In doing this exercise for my podcast process, I was able to figure out where I could find efficiencies in each one of the needed tasks:

  • Finding guests – delegate
  • Inviting guests – delegate
  • Scheduling the interview – automate
  • Record the interview – batch
  • Edit the interview – delegate
  • Create show notes page – delegate
  • Create show artwork – delegate
  • Publish episode – delegate

It takes me about 4.5-5 hours over the course of several days to get a podcast episode published. Over time, as I delegate more of the activities I don’t personally need to do, I’ll be able to save myself an additional 3.5-4 hours per week. That’s up to sixteen hours a month!

And then I can spend the time I’ve freed up on other high-value activities that grow my business, such as coaching, writing new blog posts, or creating new courses.

You don’t have to live in overwhelm

You can get control of your overgrown to-do list. And you can get more done with less time and effort than you ever thought possible.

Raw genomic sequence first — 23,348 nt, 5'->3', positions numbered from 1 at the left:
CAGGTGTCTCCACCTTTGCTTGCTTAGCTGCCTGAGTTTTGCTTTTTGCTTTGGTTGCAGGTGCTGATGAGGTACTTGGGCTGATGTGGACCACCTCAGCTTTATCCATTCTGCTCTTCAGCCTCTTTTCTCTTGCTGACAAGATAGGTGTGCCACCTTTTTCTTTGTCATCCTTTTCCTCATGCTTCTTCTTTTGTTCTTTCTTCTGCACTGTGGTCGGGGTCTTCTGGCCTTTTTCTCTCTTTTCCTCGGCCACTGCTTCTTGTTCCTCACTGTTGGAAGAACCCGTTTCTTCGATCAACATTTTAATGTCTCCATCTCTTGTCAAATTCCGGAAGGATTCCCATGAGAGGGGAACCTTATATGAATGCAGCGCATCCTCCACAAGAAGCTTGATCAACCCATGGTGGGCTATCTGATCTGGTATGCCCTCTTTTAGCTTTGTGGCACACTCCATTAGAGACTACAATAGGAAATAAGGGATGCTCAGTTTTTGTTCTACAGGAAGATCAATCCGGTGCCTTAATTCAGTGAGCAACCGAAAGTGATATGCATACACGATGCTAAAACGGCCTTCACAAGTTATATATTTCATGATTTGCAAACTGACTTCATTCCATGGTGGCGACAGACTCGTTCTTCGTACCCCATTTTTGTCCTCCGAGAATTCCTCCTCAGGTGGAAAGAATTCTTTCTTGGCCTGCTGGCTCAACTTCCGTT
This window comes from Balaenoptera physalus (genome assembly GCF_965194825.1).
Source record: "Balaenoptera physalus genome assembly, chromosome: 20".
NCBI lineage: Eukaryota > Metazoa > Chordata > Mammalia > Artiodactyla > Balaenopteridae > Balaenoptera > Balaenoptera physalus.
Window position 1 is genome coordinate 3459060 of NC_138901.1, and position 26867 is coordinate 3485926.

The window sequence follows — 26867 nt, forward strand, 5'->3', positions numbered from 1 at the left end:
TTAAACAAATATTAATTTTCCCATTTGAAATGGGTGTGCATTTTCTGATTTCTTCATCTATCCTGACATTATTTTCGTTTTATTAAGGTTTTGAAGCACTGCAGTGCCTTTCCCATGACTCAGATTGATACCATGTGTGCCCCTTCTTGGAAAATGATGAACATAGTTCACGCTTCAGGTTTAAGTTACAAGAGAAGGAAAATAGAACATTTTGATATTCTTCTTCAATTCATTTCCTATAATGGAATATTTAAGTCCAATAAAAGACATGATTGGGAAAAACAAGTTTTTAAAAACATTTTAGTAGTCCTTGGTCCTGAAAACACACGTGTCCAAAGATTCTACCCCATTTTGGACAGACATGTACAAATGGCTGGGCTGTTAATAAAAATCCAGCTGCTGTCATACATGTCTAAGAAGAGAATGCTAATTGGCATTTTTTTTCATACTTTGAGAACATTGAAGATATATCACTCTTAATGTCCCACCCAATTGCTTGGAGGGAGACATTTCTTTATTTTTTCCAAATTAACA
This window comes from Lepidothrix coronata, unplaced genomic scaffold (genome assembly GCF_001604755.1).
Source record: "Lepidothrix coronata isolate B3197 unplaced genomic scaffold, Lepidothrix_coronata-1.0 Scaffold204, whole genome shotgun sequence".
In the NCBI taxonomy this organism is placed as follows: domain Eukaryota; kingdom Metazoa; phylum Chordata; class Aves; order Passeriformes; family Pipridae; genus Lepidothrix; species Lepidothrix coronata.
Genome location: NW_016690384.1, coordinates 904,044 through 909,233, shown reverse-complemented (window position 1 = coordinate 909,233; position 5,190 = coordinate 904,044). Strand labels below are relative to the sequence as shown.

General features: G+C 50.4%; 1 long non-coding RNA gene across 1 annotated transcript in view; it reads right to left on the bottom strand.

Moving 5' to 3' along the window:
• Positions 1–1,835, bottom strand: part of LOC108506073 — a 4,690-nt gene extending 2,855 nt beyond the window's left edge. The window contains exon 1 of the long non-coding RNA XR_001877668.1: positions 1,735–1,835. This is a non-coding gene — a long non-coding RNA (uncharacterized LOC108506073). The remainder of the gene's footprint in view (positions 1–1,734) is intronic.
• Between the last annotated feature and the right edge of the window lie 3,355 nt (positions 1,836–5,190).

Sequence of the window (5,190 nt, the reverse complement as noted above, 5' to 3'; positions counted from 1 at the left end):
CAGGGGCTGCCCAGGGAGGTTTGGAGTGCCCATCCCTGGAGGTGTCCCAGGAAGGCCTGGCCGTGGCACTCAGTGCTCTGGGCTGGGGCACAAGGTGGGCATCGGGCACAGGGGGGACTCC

By establishing and implementing systems and processes, you can add structure to recurring tasks, save time, and improve your results.

Don’t feel like you have to get everything done at one time. Once you’ve got your systems and processes mapped out, you can work on a path forward to make improvements methodically.

They will transform the way you work, so take the first step toward ditching overwhelm.

And start enjoying the freedom these tools will give you.

Get a simple plan to build and grow your online business. It’s free! 

11 thoughts on “How to Find Calm in the Chaos and Dedicate Time to Your Priority Tasks

  1. Great tips, Sonia! I am a HUGE believer in processes. I think that when you first start out to master a task, it’s hard to realize at first that you can “processify” almost anything. Sometimes, my stumbling block to creating them has been the upfront work to set them up, even though the end result will be faster. But my business processes have always improved once I’ve given myself a kick in the butt. I recently did this with my accounting actually and saved myself oodles of time every month. Feels so great when that happens!